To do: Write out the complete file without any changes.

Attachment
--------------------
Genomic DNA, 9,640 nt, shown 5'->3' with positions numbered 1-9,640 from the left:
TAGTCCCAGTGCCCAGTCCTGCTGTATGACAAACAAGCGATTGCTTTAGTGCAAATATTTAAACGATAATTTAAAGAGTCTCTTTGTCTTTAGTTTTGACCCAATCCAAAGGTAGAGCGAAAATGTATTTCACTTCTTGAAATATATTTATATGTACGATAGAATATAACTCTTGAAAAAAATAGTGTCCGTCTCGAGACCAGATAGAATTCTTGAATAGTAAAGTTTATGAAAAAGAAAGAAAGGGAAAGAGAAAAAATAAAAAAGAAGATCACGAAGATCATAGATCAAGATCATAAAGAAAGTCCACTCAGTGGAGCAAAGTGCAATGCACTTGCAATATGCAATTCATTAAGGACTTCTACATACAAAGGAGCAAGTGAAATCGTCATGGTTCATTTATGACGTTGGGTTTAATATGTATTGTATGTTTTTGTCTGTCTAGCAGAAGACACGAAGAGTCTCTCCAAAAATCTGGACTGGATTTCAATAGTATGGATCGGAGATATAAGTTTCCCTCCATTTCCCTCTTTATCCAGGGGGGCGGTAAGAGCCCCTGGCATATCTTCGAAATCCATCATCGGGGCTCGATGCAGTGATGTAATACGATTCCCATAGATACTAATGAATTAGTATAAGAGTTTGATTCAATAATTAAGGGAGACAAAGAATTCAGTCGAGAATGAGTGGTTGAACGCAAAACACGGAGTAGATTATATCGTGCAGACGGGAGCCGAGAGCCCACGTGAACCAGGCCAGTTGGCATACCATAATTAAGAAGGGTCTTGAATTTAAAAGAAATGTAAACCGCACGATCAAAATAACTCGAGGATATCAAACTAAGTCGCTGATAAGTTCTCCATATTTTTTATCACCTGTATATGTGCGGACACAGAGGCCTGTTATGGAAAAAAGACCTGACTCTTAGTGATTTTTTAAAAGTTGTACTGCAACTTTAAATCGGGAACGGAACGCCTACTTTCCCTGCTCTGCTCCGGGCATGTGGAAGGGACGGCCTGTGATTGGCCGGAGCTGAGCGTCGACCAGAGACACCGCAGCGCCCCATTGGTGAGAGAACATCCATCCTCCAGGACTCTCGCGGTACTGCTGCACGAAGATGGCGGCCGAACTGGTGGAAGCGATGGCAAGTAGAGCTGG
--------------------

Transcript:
Genomic DNA, 9,640 nt, shown 5'->3' with positions numbered 1-9,640 from the left:
TAGTCCCAGTGCCCAGTCCTGCTGTATGACAAACAAGCGATTGCTTTAGTGCAAATATTTAAACGATAATTTAAAGAGTCTCTTTGTCTTTAGTTTTGACCCAATCCAAAGGTAGAGCGAAAATGTATTTCACTTCTTGAAATATATTTATATGTACGATAGAATATAACTCTTGAAAAAAATAGTGTCCGTCTCGAGACCAGATAGAATTCTTGAATAGTAAAGTTTATGAAAAAGAAAGAAAGGGAAAGAGAAAAAATAAAAAAGAAGATCACGAAGATCATAGATCAAGATCATAAAGAAAGTCCACTCAGTGGAGCAAAGTGCAATGCACTTGCAATATGCAATTCATTAAGGACTTCTACATACAAAGGAGCAAGTGAAATCGTCATGGTTCATTTATGACGTTGGGTTTAATATGTATTGTATGTTTTTGTCTGTCTAGCAGAAGACACGAAGAGTCTCTCCAAAAATCTGGACTGGATTTCAATAGTATGGATCGGAGATATAAGTTTCCCTCCATTTCCCTCTTTATCCAGGGGGGCGGTAAGAGCCCCTGGCATATCTTCGAAATCCATCATCGGGGCTCGATGCAGTGATGTAATACGATTCCCATAGATACTAATGAATTAGTATAAGAGTTTGATTCAATAATTAAGGGAGACAAAGAATTCAGTCGAGAATGAGTGGTTGAACGCAAAACACGGAGTAGATTATATCGTGCAGACGGGAGCCGAGAGCCCACGTGAACCAGGCCAGTTGGCATACCATAATTAAGAAGGGTCTTGAATTTAAAAGAAATGTAAACCGCACGATCAAAATAACTCGAGGATATCAAACTAAGTCGCTGATAAGTTCTCCATATTTTTTATCACCTGTATATGTGCGGACACAGAGGCCTGTTATGGAAAAAAGACCTGACTCTTAGTGATTTTTTAAAAGTTGTACTGCAACTTTAAATCGGGAACGGAACGCCTACTTTCCCTGCTCTGCTCCGGGCATGTGGAAGGGACGGCCTGTGATTGGCCGGAGCTGAGCGTCGACCAGAGACACCGCAGCGCCCCATTGGTGAGAGAACATCCATCCTCCAGGACTCTCGCGGTACTGCTGCACGAAGATGGCGGCCGAACTGGTGGAAGCGATGGCAAGTAGAGCTGG